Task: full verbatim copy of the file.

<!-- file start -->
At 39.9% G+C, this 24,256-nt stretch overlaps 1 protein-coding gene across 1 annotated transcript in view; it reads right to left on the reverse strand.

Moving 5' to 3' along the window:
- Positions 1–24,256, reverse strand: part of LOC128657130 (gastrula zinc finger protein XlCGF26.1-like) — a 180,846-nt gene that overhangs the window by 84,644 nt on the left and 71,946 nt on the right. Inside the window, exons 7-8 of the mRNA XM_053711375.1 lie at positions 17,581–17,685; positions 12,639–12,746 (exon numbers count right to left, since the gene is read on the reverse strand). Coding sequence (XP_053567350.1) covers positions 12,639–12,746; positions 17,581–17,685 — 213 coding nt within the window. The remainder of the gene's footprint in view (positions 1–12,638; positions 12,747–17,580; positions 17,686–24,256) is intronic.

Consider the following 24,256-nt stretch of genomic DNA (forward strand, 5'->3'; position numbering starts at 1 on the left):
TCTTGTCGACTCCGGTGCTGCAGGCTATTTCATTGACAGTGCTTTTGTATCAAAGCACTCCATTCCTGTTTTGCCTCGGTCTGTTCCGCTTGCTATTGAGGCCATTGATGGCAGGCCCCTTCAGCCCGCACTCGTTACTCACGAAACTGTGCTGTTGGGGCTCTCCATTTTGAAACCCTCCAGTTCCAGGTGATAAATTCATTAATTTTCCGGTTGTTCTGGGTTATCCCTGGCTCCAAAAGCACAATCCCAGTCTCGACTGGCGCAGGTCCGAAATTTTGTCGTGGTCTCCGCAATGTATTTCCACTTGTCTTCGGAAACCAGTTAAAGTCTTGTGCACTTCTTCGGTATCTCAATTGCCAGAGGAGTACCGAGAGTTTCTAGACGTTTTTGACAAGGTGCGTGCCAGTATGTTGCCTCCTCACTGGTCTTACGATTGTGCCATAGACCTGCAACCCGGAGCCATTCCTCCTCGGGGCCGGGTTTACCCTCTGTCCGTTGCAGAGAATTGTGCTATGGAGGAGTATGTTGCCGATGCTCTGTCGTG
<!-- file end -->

At 39.9% G+C, this 24,256-nt stretch overlaps 1 protein-coding gene across 1 annotated transcript in view; it reads right to left on the reverse strand.

Moving 5' to 3' along the window:
- Positions 1–24,256, reverse strand: part of LOC128657130 (gastrula zinc finger protein XlCGF26.1-like) — a 180,846-nt gene that overhangs the window by 84,644 nt on the left and 71,946 nt on the right. Inside the window, exons 7-8 of the mRNA XM_053711375.1 lie at positions 17,581–17,685; positions 12,639–12,746 (exon numbers count right to left, since the gene is read on the reverse strand). Coding sequence (XP_053567350.1) covers positions 12,639–12,746; positions 17,581–17,685 — 213 coding nt within the window. The remainder of the gene's footprint in view (positions 1–12,638; positions 12,747–17,580; positions 17,686–24,256) is intronic.

Consider the following 24,256-nt stretch of genomic DNA (forward strand, 5'->3'; position numbering starts at 1 on the left):
TCTTGTCGACTCCGGTGCTGCAGGCTATTTCATTGACAGTGCTTTTGTATCAAAGCACTCCATTCCTGTTTTGCCTCGGTCTGTTCCGCTTGCTATTGAGGCCATTGATGGCAGGCCCCTTCAGCCCGCACTCGTTACTCACGAAACTGTGCTGTTGGGGCTCTCCATTTTGAAACCCTCCAGTTCCAGGTGATAAATTCATTAATTTTCCGGTTGTTCTGGGTTATCCCTGGCTCCAAAAGCACAATCCCAGTCTCGACTGGCGCAGGTCCGAAATTTTGTCGTGGTCTCCGCAATGTATTTCCACTTGTCTTCGGAAACCAGTTAAAGTCTTGTGCACTTCTTCGGTATCTCAATTGCCAGAGGAGTACCGAGAGTTTCTAGACGTTTTTGACAAGGTGCGTGCCAGTATGTTGCCTCCTCACTGGTCTTACGATTGTGCCATAGACCTGCAACCCGGAGCCATTCCTCCTCGGGGCCGGGTTTACCCTCTGTCCGTTGCAGAGAATTGTGCTATGGAGGAGTATGTTGCCGATGCTCTGTCGTG